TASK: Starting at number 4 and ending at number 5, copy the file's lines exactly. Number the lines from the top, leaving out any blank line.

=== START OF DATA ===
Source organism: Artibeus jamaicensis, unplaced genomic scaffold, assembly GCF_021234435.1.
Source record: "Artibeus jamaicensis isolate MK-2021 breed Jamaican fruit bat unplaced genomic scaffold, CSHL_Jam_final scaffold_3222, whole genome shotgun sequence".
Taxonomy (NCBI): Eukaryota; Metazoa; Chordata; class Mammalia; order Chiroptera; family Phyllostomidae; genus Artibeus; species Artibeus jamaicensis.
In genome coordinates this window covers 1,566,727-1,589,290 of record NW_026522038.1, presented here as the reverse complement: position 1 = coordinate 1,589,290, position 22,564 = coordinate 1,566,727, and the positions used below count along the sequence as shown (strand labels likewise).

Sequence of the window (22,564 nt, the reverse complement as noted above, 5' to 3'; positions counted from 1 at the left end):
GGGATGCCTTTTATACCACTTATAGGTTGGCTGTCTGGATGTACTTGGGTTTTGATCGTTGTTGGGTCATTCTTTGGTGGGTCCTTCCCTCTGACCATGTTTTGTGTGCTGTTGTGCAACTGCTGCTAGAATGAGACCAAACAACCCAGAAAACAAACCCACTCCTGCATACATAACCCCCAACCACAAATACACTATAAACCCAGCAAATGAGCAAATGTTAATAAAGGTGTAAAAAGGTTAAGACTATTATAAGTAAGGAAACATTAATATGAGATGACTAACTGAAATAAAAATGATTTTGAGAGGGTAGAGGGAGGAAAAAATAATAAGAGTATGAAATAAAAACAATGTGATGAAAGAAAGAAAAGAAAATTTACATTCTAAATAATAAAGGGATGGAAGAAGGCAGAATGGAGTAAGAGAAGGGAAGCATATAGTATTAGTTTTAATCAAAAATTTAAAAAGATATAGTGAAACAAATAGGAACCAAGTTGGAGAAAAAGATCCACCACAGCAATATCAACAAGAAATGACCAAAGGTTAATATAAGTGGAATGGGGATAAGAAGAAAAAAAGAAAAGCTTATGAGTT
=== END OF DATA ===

In genome coordinates this window covers 1,566,727-1,589,290 of record NW_026522038.1, presented here as the reverse complement: position 1 = coordinate 1,589,290, position 22,564 = coordinate 1,566,727, and the positions used below count along the sequence as shown (strand labels likewise).

Sequence of the window (22,564 nt, the reverse complement as noted above, 5' to 3'; positions counted from 1 at the left end):